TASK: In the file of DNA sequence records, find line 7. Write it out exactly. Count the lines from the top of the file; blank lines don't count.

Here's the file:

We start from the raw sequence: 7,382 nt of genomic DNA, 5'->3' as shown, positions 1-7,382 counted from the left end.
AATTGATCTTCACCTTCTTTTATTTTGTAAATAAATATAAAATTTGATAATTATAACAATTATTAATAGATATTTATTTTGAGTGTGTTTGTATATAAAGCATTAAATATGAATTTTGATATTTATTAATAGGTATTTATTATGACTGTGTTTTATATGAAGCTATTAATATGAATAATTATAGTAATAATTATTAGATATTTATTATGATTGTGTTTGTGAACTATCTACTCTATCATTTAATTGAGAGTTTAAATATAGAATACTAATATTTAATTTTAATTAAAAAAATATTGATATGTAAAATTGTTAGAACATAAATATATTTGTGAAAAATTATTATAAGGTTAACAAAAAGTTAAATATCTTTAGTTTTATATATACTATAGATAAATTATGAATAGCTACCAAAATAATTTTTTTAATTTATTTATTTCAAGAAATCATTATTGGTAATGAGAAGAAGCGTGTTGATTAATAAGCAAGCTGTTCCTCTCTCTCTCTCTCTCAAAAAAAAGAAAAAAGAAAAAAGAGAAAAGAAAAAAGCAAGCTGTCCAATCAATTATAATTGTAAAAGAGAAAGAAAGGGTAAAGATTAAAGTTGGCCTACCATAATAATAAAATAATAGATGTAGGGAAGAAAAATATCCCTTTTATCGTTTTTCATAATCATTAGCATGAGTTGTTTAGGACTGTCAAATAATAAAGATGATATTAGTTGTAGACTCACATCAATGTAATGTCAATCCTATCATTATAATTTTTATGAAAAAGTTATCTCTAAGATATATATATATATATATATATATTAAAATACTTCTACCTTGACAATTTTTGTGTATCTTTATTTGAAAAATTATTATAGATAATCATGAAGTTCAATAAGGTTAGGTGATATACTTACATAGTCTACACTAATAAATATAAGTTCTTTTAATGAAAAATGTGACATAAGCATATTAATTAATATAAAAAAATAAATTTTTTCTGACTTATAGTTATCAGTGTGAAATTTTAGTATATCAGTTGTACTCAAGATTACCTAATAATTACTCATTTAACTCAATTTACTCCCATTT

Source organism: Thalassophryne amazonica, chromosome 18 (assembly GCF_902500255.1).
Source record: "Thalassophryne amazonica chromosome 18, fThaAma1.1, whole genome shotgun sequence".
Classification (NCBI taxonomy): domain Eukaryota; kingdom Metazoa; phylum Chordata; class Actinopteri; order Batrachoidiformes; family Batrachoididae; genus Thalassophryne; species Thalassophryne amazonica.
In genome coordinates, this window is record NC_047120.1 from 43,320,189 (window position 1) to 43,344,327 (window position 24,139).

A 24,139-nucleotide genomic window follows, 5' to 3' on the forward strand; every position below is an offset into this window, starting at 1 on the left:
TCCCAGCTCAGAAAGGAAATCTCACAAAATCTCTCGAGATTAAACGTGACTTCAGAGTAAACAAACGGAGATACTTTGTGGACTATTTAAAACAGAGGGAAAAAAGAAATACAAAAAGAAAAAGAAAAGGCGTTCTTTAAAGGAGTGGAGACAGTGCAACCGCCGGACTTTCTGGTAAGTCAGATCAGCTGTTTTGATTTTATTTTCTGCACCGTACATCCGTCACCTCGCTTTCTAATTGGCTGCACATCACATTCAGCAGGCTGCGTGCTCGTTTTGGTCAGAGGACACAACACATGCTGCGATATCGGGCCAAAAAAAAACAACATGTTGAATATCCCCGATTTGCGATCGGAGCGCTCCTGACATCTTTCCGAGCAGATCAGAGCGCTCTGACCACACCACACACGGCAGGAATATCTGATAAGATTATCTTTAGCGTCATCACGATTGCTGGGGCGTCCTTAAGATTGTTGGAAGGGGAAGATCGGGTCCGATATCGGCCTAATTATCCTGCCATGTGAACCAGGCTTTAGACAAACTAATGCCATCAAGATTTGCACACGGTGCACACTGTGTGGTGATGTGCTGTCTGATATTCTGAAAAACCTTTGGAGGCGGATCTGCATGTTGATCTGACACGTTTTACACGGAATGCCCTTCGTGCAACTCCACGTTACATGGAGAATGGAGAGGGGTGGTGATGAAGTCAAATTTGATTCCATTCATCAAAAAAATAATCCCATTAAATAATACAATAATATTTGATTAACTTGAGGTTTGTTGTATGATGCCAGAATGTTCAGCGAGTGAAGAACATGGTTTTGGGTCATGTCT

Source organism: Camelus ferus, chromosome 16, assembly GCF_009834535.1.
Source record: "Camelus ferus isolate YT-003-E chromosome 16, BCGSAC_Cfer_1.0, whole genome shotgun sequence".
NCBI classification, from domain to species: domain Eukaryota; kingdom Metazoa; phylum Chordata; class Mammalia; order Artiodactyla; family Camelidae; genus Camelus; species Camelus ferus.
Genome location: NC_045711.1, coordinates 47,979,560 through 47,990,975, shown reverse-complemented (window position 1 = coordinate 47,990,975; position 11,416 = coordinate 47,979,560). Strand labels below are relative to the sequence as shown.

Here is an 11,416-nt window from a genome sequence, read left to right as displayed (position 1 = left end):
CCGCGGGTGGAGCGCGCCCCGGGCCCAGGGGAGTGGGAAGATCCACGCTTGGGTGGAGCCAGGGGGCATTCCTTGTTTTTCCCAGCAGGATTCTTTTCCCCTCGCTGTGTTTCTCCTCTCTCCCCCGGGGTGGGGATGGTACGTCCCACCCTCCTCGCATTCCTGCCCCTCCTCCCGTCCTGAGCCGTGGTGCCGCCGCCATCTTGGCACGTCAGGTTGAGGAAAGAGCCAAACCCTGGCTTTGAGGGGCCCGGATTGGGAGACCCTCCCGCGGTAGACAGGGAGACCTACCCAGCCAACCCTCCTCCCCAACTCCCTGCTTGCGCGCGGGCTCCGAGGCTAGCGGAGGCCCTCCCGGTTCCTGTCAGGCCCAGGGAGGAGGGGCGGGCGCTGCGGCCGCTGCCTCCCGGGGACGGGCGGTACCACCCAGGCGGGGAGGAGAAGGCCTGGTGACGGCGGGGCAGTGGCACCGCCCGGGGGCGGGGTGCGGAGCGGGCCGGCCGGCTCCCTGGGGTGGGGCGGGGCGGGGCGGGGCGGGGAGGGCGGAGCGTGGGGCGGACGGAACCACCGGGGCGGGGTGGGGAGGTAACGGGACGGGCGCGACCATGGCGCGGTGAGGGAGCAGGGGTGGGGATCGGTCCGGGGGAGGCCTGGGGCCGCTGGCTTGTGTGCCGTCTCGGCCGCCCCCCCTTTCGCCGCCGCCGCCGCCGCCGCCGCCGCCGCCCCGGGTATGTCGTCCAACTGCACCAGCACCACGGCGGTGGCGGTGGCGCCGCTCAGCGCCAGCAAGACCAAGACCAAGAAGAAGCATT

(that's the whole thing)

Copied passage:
A 24,139-nucleotide genomic window follows, 5' to 3' on the forward strand; every position below is an offset into this window, starting at 1 on the left: